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E.U. faces 100 billion euro cost for vaccine push


The European Union is facing a cost of tens of billions of euros for the slow and chaotic rollout of coronavirus vaccinations compared to countries such as the United Kingdom and the United States.

Lockdowns mean the bloc's economy is operating at about 95% of its prepandemic level, equating to about 12 billion euros ($14 billion) a week of lost output, according to calculations by Bloomberg Economics. It's also weeks behind its peers in vaccinations, and progressing at a slower pace.

Unless it can make up ground, the European Union will be forced to keep lockdowns or similar restrictions in place even as other major economies get fully back to work. A delay of 1-2 months would amount to a 50 billion-100 billion euro blow.

The numbers highlight the massive stakes for the European Commission, which became embroiled in a public standoff with drugmaker AstraZeneca over supply curbs before imposing export restrictions for coronavirus vaccines. That turned into a U-turn for President Ursula von der Leyen over shipments to Northern Ireland.

"Every week that the lockdown has to be extended because the population isn't vaccinated and vulnerable means substantial economic costs," said Guntram Wolff, director of the Bruegel think tank in Brussels. "Those costs are a lot higher than the costs of the vaccinations themselves."

The European Union has administered 3 doses per 100 people, far behind the 15 in the United Kingdom and 10 in the United States, according to the Bloomberg Vaccine Tracker. In the meantime, more-contagious strains of the coronavirus are spreading, forcing governments to extend lockdowns.

"The U.K.'s early progress means we expect a vigorous economic recovery to take root sooner than in mainland Europe," said Jamie Rush, chief European economist at Bloomberg Economics. "The higher transmissibility of new covid-19 strains is prompting tougher containment measures in much of Europe, raising the cost of vaccine delays."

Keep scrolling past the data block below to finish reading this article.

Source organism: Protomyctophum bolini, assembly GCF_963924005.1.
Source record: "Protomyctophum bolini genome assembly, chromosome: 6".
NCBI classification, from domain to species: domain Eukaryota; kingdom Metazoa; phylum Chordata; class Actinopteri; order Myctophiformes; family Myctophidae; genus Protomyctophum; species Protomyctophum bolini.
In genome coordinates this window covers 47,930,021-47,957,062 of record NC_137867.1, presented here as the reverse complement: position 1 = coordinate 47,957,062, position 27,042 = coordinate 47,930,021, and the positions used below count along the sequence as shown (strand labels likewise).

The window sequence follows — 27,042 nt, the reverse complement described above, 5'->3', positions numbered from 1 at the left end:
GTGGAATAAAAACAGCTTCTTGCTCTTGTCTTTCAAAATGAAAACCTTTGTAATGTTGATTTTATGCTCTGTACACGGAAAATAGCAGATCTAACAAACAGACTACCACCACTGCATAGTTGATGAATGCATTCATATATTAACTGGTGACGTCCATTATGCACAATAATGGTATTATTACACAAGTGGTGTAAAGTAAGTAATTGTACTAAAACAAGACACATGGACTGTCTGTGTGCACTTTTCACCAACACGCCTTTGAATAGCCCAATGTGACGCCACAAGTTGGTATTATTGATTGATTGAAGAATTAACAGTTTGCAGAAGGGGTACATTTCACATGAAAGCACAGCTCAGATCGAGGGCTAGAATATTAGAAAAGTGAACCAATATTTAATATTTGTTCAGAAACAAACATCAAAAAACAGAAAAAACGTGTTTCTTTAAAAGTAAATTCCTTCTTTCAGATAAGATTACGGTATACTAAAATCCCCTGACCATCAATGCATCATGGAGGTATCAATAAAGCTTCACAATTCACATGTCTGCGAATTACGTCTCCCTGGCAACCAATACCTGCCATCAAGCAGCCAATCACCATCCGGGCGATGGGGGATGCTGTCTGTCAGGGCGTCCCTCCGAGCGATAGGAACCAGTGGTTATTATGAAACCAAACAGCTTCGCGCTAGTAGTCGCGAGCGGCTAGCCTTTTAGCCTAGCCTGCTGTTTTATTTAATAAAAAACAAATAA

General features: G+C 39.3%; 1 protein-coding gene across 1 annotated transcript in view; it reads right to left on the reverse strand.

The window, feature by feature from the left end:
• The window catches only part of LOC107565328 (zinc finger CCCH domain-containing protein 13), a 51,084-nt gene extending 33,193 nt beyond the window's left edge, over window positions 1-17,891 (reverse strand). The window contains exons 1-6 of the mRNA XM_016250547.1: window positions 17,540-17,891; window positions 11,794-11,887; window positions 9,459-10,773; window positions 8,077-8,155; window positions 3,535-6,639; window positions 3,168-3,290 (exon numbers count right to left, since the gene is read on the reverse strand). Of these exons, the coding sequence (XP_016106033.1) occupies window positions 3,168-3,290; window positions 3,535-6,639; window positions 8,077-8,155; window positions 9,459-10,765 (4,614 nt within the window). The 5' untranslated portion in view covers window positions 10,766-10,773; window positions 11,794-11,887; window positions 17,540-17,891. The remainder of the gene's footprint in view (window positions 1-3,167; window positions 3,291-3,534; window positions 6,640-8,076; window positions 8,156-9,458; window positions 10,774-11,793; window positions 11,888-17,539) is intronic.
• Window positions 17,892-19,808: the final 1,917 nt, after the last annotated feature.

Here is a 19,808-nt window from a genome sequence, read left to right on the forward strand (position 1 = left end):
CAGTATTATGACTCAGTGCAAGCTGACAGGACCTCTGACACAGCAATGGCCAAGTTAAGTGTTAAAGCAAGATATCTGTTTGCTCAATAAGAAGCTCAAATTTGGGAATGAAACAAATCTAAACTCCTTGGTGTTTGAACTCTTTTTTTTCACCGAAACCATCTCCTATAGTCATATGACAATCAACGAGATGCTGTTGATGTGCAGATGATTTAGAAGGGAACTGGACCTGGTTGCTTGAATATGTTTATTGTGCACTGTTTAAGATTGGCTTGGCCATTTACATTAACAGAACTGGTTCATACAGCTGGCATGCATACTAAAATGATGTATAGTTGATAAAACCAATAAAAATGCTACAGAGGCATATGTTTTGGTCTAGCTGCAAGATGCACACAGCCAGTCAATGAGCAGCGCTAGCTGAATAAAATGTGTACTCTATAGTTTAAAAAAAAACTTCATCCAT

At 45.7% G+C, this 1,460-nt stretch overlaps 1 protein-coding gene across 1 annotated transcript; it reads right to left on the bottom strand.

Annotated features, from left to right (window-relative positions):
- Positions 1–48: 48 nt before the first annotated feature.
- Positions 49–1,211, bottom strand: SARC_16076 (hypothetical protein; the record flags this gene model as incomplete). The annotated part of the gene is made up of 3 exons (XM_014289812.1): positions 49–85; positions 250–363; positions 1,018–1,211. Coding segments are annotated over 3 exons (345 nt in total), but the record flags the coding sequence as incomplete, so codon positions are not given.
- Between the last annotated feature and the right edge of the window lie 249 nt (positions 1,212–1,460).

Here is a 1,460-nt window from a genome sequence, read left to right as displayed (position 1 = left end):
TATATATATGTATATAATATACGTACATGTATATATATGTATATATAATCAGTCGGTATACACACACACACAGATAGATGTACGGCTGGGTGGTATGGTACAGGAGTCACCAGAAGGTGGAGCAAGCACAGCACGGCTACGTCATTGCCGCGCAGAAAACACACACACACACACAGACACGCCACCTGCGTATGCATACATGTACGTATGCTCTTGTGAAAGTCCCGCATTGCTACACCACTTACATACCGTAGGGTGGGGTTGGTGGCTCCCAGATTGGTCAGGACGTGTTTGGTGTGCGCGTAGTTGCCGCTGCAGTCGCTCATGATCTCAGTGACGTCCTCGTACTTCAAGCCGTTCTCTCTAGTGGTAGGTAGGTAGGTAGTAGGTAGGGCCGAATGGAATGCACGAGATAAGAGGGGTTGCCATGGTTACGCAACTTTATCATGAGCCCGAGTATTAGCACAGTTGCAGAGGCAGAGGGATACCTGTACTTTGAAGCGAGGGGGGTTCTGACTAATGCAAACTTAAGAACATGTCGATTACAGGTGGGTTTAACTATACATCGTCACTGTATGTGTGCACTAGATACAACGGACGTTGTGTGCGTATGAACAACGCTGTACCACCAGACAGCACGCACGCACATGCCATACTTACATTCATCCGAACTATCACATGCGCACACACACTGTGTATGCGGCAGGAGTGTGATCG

The European Union predicts a surge in vaccine supply in the second quarter, and it plans to have 70% of the adult population vaccinated by the summer. That's a level that should allow governments to lift many of the current restrictions that have shut down shops, restaurants and travel.

Yet Allianz estimates that countries are five weeks behind with respect to meeting that target, and that vaccinations need to happen at six times the current pace to catch up. It puts the cost at 90 billion euros.

"In vaccine economics there is only black or white: Economies that finish the race first will be rewarded with strong positive multiplier effects supercharging consumption and investment activity in the second half of 2021," economists led by Ludovic Subran said in a report. "Vaccination laggards will remain stuck in crisis mode and face substantial costs - economic as well as political."

Southern countries including Spain and Italy - already the most harmed by the pandemic - will suffer most from a delay if it hits international tourism. Even a partial opening around the Easter holidays at the beginning of April would bring much-needed revenue, according to Reinhard Cluse, an economist at UBS Group.

"With the slow progress on vaccinations, it's not clear we'll have a good Easter season," he said, adding that the summer is also under threat, as many travelers books their holidays in the spring and may opt to stay closer to home for another year.

Each extra week the economy is subject to restrictions also increases the risk that companies that ate into their financial buffers for the last year will be pushed over the edge and file for insolvency. That would raise unemployment and undermine the prospect of rapid rebound.

The European Union could still catch up with its peers, or all nations could plunge into another crisis, for example if further coronavirus mutations emerge that are resistant to the current vaccines.

On current form, though, the likelihood is that continental Europe is headed for a painful reckoning.

"To the extent that we don't get the necessary run rates in the coming weeks and months, our concerns will rise on a daily basis," said Cluse.

Published : February 04, 2021

By : Syndication Washington Post, Bloomberg · Alexander Weber